the Ministry of Health shall have the following powers and functions: . These are expressly provided for in Sections 12 and 5(a). 53 Id. Implementation and Monitoring— xxxx (b) The Ministry of Health shall be principally responsible for the implementation and enforcement of the provisions of this Code. 316 316 SUPREME COURT REPORTS ANNOTATED Pharmaceutical and Health Care Association of the Philippines vs.. at Section 3. Duque III power to control such information. Executive Order No. 52 Section 1. Title IX. 292. to wit: SECTION 12.51 Known then as Public Health Service. For this purpose. Chapter I.

2007 . (3) the negative effect on breastfeeding of introducing partial bottlefeeding. or visual. Information and Education— (a) The government shall ensure that objective and consistent information is provided on infant feeding. provision. 535. SECTION 5. whether manufactured industrially or 317 VOL. dealing with the feeding of infants and intended to reach pregnant women and mothers of infants. This responsibility shall cover the planning. (4) the difficulty of reversing the decision not to breastfeed. on infant nutrition. the proper use of infant formula. and (5) where needed. xxxx (4) To exercise such other powers and functions as may be necessary for or incidental to the attainment of the purposes and objectives of this Code. (2) maternal nutrition. and the control thereof. (Emphasis supplied) Further. design and dissemination of information. x x x (b) Informational and educational materials. whether written. shall include clear information on all the following points: (1) the benefits and superiority of breastfeeding. in the following manner: “SECTION 5.(1) To promulgate such rules and regulations as are necessary or proper for the implementation of this Code and the accomplishment of its purposes and objectives. OCTOBER 9. DOH is authorized by the Milk Code to control the content of any information on breastmilk visà-vis breastmilk substitutes. supplement and related products. and the preparation for and maintenance of breastfeeding. for use by families and those involved in the field of infant nutrition. audio.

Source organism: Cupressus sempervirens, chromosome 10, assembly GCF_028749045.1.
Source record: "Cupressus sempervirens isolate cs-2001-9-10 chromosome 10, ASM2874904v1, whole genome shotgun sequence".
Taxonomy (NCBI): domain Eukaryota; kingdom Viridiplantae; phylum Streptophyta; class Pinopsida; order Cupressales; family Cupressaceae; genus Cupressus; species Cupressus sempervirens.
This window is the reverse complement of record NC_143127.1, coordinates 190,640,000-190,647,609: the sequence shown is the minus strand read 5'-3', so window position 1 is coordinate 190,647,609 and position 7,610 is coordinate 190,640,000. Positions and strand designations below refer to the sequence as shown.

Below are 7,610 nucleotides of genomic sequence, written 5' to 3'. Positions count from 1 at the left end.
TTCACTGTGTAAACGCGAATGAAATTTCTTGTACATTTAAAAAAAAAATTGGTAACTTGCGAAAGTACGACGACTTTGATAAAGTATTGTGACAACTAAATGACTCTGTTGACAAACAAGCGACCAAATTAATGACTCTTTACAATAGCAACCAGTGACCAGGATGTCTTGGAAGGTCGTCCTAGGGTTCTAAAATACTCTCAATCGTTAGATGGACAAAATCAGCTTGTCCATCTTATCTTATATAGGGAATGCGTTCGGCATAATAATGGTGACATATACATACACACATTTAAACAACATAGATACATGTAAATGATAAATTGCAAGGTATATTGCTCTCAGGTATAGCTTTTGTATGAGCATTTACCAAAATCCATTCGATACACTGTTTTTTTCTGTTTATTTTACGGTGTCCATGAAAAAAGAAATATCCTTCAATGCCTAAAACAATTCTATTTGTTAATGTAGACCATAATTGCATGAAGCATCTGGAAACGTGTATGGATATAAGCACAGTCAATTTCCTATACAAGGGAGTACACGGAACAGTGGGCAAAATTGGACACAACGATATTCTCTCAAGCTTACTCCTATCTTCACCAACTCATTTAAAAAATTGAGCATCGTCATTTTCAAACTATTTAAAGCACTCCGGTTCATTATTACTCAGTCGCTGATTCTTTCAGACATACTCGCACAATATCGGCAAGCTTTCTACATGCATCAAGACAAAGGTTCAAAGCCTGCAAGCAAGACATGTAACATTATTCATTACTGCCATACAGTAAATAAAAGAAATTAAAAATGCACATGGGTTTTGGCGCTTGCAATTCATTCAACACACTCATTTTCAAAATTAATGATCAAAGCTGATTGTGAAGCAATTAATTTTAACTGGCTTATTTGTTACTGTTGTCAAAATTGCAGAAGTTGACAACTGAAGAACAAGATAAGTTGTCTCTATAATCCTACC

the health hazards of unnecessary or improper use of infant formula and other breastmilk substitutes. and.317 Pharmaceutical and Health Care Association of the Philippines vs. Duque III home-prepared. they shall include the social and financial implications of its use. (Emphasis supplied) . the health hazards of inappropriate foods or feeding methods.— (a) Containers and/or labels shall be designed to provide the necessary information about the appropriate use of the products. xxxx (d) The term “humanized. When such materials contain information about the use of infant formula.” “maternalized” or similar terms shall not be used. SECTION 10. Containers/Label. and in such a way as not to discourage breastfeeding. and such information shall not imply or create a belief that bot-tlefeeding is equivalent or superior to breastfeeding.— xxxx (b) Information provided by manufacturers and distributors to health professionals regarding products within the scope of this Code shall be restricted to scientific and factual matters. It shall also include the information specified in Section 5(b). Such materials shall not use any picture or text which may idealize the use of breastmilk substitutes. Health Workers. in particular. SECTION 8.

published. mothers of infants.— (a) No advertising. for products within the scope of this Code shall be printed. whether written. exhibited and broadcast unless such materials are duly authorized and approved by an inter-agency committee created herein pursuant to the applicable standards provided for in this Code. distributed. directly or indirectly. samples and supplies of products within the scope of this Code or gifts of any sort to 318 318 SUPREME COURT REPORTS ANNOTATED Pharmaceutical and Health Care Association of the Philippines vs. (b) Manufacturers and distributors shall not be permitted to give. audio or visual.The DOH is also authorized to control the purpose of the information and to whom such information may be disseminated under Sections 6 through 9 of the Milk Code54 to ensure _______________ 54 SECTION 6. The General Public and Mothers. promotion or other marketing materials. and health professionals and workers in _______________ . Duque III that the information that would reach pregnant women.